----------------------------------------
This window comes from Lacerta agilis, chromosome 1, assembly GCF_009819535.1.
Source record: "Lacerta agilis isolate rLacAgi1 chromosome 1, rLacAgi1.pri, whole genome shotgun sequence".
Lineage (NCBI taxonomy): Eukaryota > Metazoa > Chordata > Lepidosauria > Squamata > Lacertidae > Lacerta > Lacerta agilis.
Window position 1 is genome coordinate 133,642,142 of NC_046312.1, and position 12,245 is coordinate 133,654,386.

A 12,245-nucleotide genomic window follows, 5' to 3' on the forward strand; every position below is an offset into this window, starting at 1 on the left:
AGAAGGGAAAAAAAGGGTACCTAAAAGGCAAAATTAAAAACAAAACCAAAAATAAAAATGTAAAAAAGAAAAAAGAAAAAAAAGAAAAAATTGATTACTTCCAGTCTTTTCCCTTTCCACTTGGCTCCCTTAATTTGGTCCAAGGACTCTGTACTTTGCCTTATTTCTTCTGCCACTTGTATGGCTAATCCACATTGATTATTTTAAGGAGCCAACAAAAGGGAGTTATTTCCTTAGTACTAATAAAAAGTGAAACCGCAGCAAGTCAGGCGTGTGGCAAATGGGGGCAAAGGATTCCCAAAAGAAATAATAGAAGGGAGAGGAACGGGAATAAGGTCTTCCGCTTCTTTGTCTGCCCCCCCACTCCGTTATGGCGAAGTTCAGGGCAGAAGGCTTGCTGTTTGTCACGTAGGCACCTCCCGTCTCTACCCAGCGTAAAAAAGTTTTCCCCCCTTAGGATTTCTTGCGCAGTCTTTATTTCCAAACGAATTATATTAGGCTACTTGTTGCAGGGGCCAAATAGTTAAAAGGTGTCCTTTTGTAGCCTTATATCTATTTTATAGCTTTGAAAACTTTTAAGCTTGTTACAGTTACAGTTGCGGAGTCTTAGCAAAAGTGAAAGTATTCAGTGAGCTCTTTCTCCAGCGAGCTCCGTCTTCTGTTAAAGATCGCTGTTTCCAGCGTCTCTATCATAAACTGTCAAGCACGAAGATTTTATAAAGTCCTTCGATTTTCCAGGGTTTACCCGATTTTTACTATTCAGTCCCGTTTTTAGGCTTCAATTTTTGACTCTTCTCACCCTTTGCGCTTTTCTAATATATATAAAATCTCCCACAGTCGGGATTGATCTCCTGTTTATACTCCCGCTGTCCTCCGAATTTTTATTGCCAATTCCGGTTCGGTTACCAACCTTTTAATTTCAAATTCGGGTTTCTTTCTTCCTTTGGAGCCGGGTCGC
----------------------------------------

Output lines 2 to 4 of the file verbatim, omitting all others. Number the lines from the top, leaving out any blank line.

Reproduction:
Source record: "Lacerta agilis isolate rLacAgi1 chromosome 1, rLacAgi1.pri, whole genome shotgun sequence".
Lineage (NCBI taxonomy): Eukaryota > Metazoa > Chordata > Lepidosauria > Squamata > Lacertidae > Lacerta > Lacerta agilis.
Window position 1 is genome coordinate 133,642,142 of NC_046312.1, and position 12,245 is coordinate 133,654,386.